Anderson Golden Wedding Anniversary

The Blantyre Project is also about telling the uplifting stories from the town’s residents. Elizabeth Cardoo (nee Anderson) and Hamilton Advertiser gave us permission to use this story and images. Whilst Golden Anniversaries are more common these days, this snapshot from 1951 is certainly worth retelling especially as the complete history is available. I’m sure the Anderson family will be deeply proud of this and it’s permanent record.

Golden Wedding 1951Mr and Mrs William Anderson of 48 Hardie Street, Blantyre reached an important milestone in their lives during 1951 when they had the pleasure of celebrating their Golden Wedding Anniversary at a social function at the Miner’s Welfare Institute. Members of the family and relatives gathered together for the occasion and took the opportunity of paying tribute to the worthy couple who, had entered into matrimony some 50 years earlier.

Mrs. Anderson, whose maiden name was Jessie Campbell, was originally from East Kilbride, but had lived in Blantyre since she was a few years old, just like her husband of a year younger. Her name on her 1876 birth certificate and her 1901 marriage certificate is Janet Fleming Campbell and on the 1911 census form she is recorded as Janet Anderson. The census form paints a picture of how tough her life was as a miner’s wife in 1911. They lived in a two room house in a building on main street High Blantyre with, at that time, 6 children under the age of eight with the youngest four aged 1,2,3 and 4. Her 66 year old father and 24 year old brother also lodged with them in the same two room house. So she had to wash and cook for herself, three miners and 6 children whilst being pregnant most of the time.

Mr. Anderson was a well known person throughout the community. In early 1950, Mr Anderson was the recipient of one of the National Coal Board certificates for long and meritorious service to the mining industry and the country. At that time he had completed 62 years in the pits and was in everyday employment at Priory Colliery until it had to cease production in April 1951 due to flooding.

The couple were married in the High Blantyre masonic hall on the 29th November 1901 by Rev C.S Turnbull who was then minister of the Parish Church.  After their marriage they took up residence in the Barnhill district of High Blantyre but spent a large portion of their married life in Hardie Street.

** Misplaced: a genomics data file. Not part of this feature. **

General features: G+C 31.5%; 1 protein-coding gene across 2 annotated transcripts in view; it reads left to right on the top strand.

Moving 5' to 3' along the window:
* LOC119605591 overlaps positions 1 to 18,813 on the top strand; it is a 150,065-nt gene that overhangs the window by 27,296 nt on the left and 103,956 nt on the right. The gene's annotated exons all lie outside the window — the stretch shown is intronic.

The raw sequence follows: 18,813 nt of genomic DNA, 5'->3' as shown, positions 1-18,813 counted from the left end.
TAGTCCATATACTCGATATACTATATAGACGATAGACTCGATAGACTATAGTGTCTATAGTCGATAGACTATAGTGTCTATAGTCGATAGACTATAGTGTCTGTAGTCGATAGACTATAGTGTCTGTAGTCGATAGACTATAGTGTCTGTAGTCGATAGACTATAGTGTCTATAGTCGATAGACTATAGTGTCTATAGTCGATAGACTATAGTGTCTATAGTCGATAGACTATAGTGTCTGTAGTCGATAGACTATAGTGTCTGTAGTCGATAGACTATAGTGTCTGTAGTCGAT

In 1951, the family consisted of 4 sons and 4 daughters, all of whom were married. The youngest son was Mr. James Anderson J.P who was known for being Chairman of the 5th District Council.  At the time of the photo on the next page, the old couple had no less than 25 grandchildren!

Mr. Anderson started work in Quarter Colliery when he was eleven. Each day, he would walk four miles to get to work, and the same distance back at the end of the shift. From Quarter he transferred to Barwood pit in Kilsyth and was two or three years there before the pit closed down.  When Mr. Anderson came to Blantyre in 1893, he took up residence with an Aunt in Cemetery Walk, Auchinraith, High Blantyre, the particular house long since demolished. He began work in nearby Dixon’s colliery.

In 1900 he began to work in Priory Colliery, some 6 years after it opened. He didn’t confine his activities solely to working in the pits. Greatly interested in morale and music, he acted as conductor to a few bands within the District.

He was a founding member of the Auchinraith Band in 1901 with 16 learners and although the band became defunct during War years, Mr. Anderson when peace was restored, later called for it to be reformed in 1920.

For a period of 3 years, Mr. Anderson was also the conductor in Dumbarton Burgh Band and toured the Highlands with them for a period of 2 years in succession.  He later gave valuable service to both St Joseph’s and Blantyre’s Silver band.

The Band attended the opening of Auchinraith School on 31st August 1900. When Andra McAnulty joined the band, he became extensively involved in fundraising, helping to secure enough funds to build the Blantyre Miner’s Welfare building, still standing today. It is wonderful that the family is able to retell so much history of this much-loved couple.

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